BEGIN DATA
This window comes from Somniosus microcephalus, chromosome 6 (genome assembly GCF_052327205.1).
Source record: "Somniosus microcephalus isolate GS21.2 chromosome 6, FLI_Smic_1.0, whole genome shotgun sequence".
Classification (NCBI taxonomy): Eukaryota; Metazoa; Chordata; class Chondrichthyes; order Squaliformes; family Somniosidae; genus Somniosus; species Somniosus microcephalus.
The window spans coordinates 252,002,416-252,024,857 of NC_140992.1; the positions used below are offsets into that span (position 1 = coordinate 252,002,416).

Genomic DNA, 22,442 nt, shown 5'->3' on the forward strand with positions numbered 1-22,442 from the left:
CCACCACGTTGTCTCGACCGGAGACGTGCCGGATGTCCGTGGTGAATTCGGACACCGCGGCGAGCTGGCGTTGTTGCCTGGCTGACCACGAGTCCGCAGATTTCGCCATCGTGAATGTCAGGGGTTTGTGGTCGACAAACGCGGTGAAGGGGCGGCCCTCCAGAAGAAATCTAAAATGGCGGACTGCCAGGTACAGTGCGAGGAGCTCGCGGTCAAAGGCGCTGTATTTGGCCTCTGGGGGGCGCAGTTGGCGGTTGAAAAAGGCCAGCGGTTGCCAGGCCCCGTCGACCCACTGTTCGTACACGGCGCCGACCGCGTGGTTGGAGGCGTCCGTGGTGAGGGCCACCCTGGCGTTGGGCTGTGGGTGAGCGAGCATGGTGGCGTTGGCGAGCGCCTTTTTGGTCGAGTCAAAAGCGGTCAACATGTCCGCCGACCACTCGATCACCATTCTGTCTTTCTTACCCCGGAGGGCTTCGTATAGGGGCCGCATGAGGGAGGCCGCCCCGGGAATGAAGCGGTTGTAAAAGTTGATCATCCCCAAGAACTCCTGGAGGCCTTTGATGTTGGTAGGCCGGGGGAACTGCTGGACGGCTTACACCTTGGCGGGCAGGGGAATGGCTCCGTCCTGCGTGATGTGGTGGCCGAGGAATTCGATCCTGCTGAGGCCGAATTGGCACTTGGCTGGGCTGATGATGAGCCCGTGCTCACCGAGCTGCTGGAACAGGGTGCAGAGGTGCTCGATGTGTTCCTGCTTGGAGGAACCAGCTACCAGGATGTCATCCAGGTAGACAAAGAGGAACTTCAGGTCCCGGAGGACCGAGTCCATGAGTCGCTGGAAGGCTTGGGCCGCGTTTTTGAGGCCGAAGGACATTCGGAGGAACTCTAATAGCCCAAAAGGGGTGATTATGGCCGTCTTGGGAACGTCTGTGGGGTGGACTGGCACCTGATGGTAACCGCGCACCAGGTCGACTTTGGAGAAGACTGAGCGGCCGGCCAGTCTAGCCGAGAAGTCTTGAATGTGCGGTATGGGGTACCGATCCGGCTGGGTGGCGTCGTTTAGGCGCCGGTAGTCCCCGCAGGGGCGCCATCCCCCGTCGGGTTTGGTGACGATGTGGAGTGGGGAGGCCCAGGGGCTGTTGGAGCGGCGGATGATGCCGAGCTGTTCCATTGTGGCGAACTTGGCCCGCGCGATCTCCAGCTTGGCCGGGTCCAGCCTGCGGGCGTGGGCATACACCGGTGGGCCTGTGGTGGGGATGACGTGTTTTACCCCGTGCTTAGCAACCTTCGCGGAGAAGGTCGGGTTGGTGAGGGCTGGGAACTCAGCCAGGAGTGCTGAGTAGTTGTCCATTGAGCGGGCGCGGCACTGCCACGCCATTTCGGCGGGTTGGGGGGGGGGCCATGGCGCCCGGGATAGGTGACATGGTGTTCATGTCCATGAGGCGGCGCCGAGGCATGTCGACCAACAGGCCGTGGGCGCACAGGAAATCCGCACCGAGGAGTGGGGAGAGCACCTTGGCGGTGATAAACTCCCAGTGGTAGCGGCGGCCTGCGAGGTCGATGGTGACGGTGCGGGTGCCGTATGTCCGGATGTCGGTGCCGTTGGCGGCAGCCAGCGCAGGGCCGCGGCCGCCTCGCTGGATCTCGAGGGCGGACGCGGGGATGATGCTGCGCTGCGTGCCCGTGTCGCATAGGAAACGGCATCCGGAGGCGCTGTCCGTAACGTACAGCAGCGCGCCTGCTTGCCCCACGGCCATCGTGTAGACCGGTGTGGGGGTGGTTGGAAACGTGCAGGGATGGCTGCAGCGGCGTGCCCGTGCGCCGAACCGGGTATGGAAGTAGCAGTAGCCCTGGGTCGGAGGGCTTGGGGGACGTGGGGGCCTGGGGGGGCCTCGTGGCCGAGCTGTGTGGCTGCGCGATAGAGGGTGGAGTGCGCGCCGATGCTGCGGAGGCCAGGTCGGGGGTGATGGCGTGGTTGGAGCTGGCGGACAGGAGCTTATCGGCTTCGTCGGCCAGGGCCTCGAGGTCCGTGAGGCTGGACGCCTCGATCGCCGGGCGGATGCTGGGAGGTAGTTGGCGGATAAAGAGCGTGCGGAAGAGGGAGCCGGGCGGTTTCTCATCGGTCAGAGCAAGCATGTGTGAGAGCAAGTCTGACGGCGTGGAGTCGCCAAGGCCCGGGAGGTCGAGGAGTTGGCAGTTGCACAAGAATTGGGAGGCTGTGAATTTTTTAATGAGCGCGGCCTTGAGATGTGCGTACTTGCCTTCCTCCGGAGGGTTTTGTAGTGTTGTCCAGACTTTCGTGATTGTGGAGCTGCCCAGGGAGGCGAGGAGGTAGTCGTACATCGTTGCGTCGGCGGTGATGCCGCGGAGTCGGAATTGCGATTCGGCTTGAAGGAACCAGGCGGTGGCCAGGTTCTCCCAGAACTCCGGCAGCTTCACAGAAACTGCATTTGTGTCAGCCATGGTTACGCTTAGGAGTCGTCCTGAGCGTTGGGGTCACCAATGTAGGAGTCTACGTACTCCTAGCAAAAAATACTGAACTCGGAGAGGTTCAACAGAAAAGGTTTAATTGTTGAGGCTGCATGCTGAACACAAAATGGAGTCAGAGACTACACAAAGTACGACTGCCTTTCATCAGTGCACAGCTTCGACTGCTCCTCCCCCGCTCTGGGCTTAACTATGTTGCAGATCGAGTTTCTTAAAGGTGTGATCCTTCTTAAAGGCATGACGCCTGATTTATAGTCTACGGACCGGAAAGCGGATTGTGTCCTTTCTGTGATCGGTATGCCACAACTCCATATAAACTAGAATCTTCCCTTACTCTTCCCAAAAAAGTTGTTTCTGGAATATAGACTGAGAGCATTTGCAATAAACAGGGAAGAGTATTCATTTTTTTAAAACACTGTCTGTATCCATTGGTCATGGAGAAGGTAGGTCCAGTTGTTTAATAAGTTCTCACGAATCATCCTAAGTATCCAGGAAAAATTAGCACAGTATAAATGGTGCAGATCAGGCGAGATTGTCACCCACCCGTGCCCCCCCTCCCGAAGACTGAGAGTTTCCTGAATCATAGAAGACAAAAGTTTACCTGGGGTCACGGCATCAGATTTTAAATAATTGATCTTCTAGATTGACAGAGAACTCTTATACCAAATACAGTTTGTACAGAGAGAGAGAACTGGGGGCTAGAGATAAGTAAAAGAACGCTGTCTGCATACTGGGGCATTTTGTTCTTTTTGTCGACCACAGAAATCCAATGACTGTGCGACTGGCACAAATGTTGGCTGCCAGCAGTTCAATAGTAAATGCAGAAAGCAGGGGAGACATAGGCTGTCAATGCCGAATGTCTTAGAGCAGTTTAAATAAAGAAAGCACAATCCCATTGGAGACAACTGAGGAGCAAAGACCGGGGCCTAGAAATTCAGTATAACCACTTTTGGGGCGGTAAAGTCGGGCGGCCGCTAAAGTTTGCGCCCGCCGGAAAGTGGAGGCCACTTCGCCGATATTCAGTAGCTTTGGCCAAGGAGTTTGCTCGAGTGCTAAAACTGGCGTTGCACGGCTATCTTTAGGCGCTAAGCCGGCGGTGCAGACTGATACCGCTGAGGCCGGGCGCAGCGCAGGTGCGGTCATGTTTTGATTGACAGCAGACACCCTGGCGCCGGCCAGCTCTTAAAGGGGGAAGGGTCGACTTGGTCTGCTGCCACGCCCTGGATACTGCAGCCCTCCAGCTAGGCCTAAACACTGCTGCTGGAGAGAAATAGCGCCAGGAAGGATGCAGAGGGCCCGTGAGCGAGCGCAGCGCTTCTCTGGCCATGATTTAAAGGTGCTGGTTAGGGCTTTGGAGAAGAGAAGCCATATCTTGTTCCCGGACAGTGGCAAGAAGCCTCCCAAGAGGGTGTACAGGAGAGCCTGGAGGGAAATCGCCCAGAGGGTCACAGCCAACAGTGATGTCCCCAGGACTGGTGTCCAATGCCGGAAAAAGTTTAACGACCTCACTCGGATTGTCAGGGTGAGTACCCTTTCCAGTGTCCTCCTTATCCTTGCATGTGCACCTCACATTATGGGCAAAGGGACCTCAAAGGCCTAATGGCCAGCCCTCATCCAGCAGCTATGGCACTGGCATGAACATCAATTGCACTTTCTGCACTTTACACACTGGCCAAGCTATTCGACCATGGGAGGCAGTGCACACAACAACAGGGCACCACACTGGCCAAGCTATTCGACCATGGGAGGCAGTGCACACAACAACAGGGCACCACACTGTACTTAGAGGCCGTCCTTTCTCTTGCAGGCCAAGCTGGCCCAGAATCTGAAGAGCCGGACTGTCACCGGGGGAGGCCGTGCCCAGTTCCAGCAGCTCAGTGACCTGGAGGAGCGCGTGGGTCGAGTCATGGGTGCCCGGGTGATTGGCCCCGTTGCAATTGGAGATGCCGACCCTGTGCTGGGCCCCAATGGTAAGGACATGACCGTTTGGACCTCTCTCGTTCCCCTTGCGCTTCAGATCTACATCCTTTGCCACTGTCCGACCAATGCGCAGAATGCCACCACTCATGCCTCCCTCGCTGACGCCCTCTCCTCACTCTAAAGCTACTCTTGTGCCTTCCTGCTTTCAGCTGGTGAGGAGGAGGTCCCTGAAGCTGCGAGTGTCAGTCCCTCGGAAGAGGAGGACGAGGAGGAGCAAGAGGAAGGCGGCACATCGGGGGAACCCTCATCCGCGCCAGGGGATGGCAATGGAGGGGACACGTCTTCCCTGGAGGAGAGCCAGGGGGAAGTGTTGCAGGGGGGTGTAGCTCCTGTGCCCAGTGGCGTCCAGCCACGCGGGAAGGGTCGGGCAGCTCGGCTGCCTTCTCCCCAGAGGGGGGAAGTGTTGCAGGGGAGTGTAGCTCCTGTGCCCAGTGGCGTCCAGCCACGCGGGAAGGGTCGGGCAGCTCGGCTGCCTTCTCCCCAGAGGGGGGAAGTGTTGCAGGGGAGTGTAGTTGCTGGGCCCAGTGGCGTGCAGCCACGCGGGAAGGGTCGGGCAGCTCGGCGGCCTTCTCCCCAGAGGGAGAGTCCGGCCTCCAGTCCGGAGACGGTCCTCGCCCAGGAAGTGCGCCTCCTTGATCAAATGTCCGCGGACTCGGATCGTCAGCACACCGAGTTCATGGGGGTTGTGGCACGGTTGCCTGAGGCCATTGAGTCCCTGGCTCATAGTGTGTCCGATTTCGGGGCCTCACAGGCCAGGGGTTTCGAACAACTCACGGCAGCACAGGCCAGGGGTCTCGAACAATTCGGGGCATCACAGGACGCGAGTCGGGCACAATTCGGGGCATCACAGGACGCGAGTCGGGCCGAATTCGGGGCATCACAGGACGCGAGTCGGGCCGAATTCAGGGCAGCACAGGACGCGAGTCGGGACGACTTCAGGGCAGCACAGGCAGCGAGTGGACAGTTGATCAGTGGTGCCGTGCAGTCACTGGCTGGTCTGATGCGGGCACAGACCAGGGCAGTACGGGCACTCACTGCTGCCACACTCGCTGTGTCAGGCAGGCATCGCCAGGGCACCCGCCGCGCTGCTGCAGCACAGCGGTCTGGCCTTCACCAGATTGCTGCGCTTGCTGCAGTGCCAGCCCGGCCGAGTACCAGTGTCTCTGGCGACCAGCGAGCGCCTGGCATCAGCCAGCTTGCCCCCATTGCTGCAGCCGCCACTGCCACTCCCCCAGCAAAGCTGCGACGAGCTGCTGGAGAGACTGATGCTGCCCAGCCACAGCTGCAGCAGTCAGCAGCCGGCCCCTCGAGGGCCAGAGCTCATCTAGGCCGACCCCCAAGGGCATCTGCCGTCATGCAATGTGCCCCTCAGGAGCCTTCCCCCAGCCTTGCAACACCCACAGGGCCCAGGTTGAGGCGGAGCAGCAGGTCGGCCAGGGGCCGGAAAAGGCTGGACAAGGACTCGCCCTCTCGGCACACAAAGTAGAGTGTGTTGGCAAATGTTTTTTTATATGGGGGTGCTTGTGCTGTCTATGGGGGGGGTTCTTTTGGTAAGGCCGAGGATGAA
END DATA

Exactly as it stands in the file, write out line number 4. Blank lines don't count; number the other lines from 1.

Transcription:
The window spans coordinates 252,002,416-252,024,857 of NC_140992.1; the positions used below are offsets into that span (position 1 = coordinate 252,002,416).